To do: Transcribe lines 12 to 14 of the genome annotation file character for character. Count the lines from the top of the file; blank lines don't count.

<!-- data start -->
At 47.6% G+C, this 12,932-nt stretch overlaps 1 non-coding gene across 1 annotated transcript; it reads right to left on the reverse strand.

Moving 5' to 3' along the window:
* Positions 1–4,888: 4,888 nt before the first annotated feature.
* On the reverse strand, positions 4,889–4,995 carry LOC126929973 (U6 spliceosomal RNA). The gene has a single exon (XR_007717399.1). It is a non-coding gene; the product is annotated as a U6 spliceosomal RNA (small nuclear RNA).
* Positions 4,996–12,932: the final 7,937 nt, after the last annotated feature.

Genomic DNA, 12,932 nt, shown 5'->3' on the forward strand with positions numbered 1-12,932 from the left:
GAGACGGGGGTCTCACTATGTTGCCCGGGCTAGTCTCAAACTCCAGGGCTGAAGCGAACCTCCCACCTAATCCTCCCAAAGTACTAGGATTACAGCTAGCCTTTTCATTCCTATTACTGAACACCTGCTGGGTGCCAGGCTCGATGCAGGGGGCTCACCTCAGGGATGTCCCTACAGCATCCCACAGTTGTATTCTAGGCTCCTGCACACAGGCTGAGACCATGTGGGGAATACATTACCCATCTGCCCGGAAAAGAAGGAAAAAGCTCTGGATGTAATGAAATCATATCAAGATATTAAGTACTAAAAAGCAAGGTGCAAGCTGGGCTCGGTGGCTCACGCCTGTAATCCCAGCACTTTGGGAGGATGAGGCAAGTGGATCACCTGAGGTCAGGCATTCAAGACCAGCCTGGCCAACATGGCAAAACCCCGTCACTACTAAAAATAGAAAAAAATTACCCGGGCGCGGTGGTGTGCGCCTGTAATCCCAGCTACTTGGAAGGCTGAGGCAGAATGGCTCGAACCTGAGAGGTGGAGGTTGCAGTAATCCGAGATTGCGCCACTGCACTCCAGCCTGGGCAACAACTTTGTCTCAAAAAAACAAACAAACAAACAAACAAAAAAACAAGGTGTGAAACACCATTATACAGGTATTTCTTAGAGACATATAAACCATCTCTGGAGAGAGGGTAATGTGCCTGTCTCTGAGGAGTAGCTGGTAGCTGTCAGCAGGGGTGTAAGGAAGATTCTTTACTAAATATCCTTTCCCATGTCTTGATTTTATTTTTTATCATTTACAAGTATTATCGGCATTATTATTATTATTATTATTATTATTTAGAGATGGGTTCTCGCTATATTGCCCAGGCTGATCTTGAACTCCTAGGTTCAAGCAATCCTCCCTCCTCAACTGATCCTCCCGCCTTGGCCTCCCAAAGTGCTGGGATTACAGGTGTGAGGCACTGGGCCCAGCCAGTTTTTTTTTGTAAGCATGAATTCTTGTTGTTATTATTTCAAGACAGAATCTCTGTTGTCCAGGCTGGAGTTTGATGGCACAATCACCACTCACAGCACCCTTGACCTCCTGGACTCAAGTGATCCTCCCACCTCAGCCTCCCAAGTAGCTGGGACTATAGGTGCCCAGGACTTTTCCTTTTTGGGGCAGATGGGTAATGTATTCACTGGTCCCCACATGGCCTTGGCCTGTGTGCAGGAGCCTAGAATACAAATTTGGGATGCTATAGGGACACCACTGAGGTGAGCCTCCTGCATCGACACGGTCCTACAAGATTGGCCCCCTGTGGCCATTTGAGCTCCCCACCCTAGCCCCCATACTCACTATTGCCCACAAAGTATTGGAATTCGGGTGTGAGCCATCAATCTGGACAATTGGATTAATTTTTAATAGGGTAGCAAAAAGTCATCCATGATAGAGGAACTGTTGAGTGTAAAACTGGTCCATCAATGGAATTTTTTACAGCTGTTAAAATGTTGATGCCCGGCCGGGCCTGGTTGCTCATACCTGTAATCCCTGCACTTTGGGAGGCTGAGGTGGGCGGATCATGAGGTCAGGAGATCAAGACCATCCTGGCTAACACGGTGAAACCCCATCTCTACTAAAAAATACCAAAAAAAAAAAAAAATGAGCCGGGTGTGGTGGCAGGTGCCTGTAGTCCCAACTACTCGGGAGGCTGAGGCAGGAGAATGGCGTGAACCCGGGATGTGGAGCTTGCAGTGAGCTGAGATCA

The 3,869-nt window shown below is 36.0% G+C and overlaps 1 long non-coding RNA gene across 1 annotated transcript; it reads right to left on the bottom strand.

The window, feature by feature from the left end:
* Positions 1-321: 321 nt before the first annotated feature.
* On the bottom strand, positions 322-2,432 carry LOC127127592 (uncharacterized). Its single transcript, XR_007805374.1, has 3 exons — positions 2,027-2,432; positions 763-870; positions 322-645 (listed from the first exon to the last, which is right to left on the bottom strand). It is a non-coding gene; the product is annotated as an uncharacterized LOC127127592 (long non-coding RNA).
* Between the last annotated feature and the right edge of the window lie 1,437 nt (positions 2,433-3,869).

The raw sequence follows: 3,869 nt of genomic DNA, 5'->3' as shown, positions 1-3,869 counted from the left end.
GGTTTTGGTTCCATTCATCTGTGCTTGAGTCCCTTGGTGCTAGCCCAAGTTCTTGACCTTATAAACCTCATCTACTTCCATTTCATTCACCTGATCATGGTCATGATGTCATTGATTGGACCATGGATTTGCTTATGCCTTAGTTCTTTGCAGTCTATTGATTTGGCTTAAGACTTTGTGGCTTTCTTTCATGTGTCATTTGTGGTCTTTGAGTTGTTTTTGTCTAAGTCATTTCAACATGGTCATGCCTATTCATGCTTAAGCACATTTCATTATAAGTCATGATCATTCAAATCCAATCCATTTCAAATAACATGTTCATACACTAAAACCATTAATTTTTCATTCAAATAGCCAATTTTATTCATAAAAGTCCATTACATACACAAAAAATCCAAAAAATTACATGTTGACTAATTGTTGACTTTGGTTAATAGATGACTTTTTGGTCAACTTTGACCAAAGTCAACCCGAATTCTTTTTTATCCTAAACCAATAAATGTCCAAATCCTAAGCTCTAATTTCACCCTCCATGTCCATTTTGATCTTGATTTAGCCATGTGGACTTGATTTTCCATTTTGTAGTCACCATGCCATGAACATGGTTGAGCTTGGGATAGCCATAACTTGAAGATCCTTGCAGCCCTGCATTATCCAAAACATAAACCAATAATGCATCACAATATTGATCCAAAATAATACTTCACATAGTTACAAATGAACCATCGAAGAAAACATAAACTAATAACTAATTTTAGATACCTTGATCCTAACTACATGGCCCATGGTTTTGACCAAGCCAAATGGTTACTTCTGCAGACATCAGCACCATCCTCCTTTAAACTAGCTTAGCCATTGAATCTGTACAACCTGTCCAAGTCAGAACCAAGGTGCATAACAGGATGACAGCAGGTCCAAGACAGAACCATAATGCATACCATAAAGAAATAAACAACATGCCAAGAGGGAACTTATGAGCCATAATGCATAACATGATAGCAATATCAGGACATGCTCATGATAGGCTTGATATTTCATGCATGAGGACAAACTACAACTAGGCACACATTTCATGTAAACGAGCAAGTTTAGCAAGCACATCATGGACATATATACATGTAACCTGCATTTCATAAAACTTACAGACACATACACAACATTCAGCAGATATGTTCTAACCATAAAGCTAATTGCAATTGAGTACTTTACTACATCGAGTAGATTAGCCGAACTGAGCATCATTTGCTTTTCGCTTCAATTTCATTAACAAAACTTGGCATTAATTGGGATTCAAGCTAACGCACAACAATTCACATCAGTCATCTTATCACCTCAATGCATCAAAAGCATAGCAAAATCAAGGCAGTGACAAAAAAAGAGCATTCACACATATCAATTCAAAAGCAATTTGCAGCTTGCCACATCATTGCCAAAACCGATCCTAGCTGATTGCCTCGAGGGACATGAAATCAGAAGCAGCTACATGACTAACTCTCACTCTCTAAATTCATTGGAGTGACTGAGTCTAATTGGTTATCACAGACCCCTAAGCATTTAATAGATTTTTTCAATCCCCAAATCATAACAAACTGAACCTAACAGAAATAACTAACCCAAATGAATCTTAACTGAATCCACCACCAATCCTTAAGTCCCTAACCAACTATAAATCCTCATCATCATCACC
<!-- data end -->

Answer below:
* Between the last annotated feature and the right edge of the window lie 1,437 nt (positions 2,433-3,869).

The raw sequence follows: 3,869 nt of genomic DNA, 5'->3' as shown, positions 1-3,869 counted from the left end.
GGTTTTGGTTCCATTCATCTGTGCTTGAGTCCCTTGGTGCTAGCCCAAGTTCTTGACCTTATAAACCTCATCTACTTCCATTTCATTCACCTGATCATGGTCATGATGTCATTGATTGGACCATGGATTTGCTTATGCCTTAGTTCTTTGCAGTCTATTGATTTGGCTTAAGACTTTGTGGCTTTCTTTCATGTGTCATTTGTGGTCTTTGAGTTGTTTTTGTCTAAGTCATTTCAACATGGTCATGCCTATTCATGCTTAAGCACATTTCATTATAAGTCATGATCATTCAAATCCAATCCATTTCAAATAACATGTTCATACACTAAAACCATTAATTTTTCATTCAAATAGCCAATTTTATTCATAAAAGTCCATTACATACACAAAAAATCCAAAAAATTACATGTTGACTAATTGTTGACTTTGGTTAATAGATGACTTTTTGGTCAACTTTGACCAAAGTCAACCCGAATTCTTTTTTATCCTAAACCAATAAATGTCCAAATCCTAAGCTCTAATTTCACCCTCCATGTCCATTTTGATCTTGATTTAGCCATGTGGACTTGATTTTCCATTTTGTAGTCACCATGCCATGAACATGGTTGAGCTTGGGATAGCCATAACTTGAAGATCCTTGCAGCCCTGCATTATCCAAAACATAAACCAATAATGCATCACAATATTGATCCAAAATAATACTTCACATAGTTACAAATGAACCATCGAAGAAAACATAAACTAATAACTAATTTTAGATACCTTGATCCTAACTACATGGCCCATGGTTTTGACCAAGCCAAATGGTTACTTCTGCAGACATCAGCACCATCCTCCTTTAAACTAGCTTAGCCATTGAATCTGTACAACCTGTCCAAGTCAGAACCAAGGTGCATAACAGGATGACAGCAGGTCCAAGACAGAACCATAATGCATACCATAAAGAAATAAACAACATGCCAAGAGGGAACTTATGAGCCATAATGCATAACATGATAGCAATATCAGGACATGCTCATGATAGGCTTGATATTTCATGCATGAGGACAAACTACAACTAGGCACACATTTCATGTAAACGAGCAAGTTTAGCAAGCACATCATGGACATATATACATGTAACCTGCATTTCATAAAACTTACAGACACATACACAACATTCAGCAGATATGTTCTAACCATAAAGCTAATTGCAATTGAGTACTTTACTACATCGAGTAGATTAGCCGAACTGAGCATCATTTGCTTTTCGCTTCAATTTCATTAACAAAACTTGGCATTAATTGGGATTCAAGCTAACGCACAACAATTCACATCAGTCATCTTATCACCTCAATGCATCAAAAGCATAGCAAAATCAAGGCAGTGACAAAAAAAGAGCATTCACACATATCAATTCAAAAGCAATTTGCAGCTTGCCACATCATTGCCAAAACCGATCCTAGCTGATTGCCTCGAGGGACATGAAATCAGAAGCAGCTACATGACTAACTCTCACTCTCTAAATTCATTGGAGTGACTGAGTCTAATTGGTTATCACAGACCCCTAAGCATTTAATAGATTTTTTCAATCCCCAAATCATAACAAACTGAACCTAACAGAAATAACTAACCCAAATGAATCTTAACTGAATCCACCACCAATCCTTAAGTCCCTAACCAACTATAAATCCTCATCATCATCACC